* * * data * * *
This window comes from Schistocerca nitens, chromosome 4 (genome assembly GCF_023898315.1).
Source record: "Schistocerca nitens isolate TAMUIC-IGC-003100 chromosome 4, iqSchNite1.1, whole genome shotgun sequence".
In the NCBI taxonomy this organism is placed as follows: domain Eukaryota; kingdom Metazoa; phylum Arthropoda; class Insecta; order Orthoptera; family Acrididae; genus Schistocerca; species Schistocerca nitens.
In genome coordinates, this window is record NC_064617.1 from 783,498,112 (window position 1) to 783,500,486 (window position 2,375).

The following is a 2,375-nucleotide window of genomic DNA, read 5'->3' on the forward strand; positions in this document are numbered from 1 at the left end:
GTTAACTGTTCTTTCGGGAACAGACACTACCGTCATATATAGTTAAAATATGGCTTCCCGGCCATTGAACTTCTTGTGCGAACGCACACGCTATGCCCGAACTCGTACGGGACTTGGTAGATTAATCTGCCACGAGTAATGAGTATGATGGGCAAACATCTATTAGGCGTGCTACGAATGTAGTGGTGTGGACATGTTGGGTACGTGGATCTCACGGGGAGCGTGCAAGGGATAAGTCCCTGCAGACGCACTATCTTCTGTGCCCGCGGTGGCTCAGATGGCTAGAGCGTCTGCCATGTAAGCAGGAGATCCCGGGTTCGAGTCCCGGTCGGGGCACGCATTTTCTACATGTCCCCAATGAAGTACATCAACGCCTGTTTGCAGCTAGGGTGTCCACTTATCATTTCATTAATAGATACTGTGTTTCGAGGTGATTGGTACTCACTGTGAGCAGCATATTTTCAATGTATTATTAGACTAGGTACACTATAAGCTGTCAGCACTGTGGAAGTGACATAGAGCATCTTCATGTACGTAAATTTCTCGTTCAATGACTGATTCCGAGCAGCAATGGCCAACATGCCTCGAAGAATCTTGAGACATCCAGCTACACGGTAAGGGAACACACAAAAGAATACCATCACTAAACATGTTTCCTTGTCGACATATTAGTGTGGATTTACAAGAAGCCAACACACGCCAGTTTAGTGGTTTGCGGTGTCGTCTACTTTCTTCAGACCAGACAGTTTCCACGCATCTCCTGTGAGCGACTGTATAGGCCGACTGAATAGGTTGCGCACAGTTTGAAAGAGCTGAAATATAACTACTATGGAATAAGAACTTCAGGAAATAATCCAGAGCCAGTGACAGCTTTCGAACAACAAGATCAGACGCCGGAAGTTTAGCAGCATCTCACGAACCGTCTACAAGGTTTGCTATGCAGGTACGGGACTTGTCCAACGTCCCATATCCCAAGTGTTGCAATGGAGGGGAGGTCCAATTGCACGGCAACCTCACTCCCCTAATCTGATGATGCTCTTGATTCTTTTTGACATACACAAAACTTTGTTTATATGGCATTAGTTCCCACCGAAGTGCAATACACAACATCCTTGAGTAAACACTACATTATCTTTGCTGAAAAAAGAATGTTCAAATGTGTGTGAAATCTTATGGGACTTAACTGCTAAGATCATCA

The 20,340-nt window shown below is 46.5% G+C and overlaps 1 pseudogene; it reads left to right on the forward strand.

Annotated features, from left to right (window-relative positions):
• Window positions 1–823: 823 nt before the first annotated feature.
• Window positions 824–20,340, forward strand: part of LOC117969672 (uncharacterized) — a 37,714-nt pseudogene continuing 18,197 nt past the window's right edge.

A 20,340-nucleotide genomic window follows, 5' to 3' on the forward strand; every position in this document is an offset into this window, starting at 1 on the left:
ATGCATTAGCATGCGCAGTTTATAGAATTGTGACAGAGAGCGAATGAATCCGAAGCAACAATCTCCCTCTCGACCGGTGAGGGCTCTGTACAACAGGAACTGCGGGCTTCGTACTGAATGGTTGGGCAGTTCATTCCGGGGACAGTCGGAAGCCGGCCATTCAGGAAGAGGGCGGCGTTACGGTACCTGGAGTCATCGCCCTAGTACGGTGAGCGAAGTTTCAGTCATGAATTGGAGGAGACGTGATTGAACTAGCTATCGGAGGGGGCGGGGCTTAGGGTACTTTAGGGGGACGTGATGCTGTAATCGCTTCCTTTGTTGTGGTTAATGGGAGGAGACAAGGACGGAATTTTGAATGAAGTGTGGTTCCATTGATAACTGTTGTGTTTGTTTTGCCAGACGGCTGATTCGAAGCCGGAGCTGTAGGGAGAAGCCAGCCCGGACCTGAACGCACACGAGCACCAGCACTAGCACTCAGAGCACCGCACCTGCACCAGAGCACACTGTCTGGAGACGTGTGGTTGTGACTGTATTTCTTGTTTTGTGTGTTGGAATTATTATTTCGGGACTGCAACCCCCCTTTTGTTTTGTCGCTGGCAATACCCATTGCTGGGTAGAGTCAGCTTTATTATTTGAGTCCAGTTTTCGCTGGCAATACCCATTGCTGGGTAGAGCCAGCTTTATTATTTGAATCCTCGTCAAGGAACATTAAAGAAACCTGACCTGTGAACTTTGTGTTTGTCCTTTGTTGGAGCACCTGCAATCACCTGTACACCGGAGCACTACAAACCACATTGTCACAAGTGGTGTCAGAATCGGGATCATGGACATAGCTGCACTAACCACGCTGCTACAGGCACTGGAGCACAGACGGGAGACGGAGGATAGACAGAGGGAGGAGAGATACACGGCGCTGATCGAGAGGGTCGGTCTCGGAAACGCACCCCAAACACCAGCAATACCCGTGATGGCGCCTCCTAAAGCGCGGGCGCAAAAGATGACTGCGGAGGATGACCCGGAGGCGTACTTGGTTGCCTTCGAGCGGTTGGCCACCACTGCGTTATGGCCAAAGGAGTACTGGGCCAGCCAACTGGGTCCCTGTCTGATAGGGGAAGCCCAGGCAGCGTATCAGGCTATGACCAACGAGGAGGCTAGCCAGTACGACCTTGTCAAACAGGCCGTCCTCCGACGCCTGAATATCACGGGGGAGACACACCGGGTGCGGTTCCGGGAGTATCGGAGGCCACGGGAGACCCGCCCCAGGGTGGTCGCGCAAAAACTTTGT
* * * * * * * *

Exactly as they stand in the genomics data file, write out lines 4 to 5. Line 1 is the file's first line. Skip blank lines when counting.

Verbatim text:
In genome coordinates, this window is record NC_064617.1 from 783,498,112 (window position 1) to 783,500,486 (window position 2,375).

The following is a 2,375-nucleotide window of genomic DNA, read 5'->3' on the forward strand; positions in this document are numbered from 1 at the left end: